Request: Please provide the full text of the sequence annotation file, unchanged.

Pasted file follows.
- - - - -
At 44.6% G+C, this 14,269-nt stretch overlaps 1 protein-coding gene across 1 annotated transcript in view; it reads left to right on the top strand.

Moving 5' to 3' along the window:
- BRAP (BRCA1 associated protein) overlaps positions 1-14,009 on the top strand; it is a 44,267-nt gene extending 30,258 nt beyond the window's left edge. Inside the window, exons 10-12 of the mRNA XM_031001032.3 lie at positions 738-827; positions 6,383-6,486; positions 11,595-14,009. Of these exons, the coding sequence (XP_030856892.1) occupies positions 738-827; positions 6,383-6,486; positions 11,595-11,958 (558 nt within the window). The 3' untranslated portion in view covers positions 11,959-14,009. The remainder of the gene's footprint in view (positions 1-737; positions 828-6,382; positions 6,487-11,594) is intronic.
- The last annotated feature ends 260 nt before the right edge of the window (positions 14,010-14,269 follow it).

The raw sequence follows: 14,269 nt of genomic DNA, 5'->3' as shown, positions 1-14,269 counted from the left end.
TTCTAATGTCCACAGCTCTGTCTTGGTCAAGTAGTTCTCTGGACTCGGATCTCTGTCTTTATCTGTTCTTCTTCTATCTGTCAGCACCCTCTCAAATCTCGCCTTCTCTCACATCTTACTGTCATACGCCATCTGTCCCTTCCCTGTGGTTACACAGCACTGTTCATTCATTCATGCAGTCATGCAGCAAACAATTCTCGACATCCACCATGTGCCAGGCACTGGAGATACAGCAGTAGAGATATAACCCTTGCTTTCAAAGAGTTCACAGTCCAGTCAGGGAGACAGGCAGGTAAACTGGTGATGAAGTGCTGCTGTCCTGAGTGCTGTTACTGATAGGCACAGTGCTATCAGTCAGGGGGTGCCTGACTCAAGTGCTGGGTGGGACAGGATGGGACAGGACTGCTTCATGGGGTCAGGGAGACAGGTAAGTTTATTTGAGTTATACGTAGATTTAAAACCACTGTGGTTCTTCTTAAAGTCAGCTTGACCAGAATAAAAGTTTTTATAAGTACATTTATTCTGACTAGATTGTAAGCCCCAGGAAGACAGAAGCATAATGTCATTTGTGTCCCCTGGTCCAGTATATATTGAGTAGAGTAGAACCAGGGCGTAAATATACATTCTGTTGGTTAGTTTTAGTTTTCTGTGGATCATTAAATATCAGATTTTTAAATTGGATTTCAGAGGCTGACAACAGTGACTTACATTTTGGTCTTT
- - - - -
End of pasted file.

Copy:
At 44.6% G+C, this 14,269-nt stretch overlaps 1 protein-coding gene across 1 annotated transcript in view; it reads left to right on the top strand.

Moving 5' to 3' along the window:
- BRAP (BRCA1 associated protein) overlaps positions 1-14,009 on the top strand; it is a 44,267-nt gene extending 30,258 nt beyond the window's left edge. Inside the window, exons 10-12 of the mRNA XM_031001032.3 lie at positions 738-827; positions 6,383-6,486; positions 11,595-14,009. Of these exons, the coding sequence (XP_030856892.1) occupies positions 738-827; positions 6,383-6,486; positions 11,595-11,958 (558 nt within the window). The 3' untranslated portion in view covers positions 11,959-14,009. The remainder of the gene's footprint in view (positions 1-737; positions 828-6,382; positions 6,487-11,594) is intronic.
- The last annotated feature ends 260 nt before the right edge of the window (positions 14,010-14,269 follow it).

The raw sequence follows: 14,269 nt of genomic DNA, 5'->3' as shown, positions 1-14,269 counted from the left end.
TTCTAATGTCCACAGCTCTGTCTTGGTCAAGTAGTTCTCTGGACTCGGATCTCTGTCTTTATCTGTTCTTCTTCTATCTGTCAGCACCCTCTCAAATCTCGCCTTCTCTCACATCTTACTGTCATACGCCATCTGTCCCTTCCCTGTGGTTACACAGCACTGTTCATTCATTCATGCAGTCATGCAGCAAACAATTCTCGACATCCACCATGTGCCAGGCACTGGAGATACAGCAGTAGAGATATAACCCTTGCTTTCAAAGAGTTCACAGTCCAGTCAGGGAGACAGGCAGGTAAACTGGTGATGAAGTGCTGCTGTCCTGAGTGCTGTTACTGATAGGCACAGTGCTATCAGTCAGGGGGTGCCTGACTCAAGTGCTGGGTGGGACAGGATGGGACAGGACTGCTTCATGGGGTCAGGGAGACAGGTAAGTTTATTTGAGTTATACGTAGATTTAAAACCACTGTGGTTCTTCTTAAAGTCAGCTTGACCAGAATAAAAGTTTTTATAAGTACATTTATTCTGACTAGATTGTAAGCCCCAGGAAGACAGAAGCATAATGTCATTTGTGTCCCCTGGTCCAGTATATATTGAGTAGAGTAGAACCAGGGCGTAAATATACATTCTGTTGGTTAGTTTTAGTTTTCTGTGGATCATTAAATATCAGATTTTTAAATTGGATTTCAGAGGCTGACAACAGTGACTTACATTTTGGTCTTT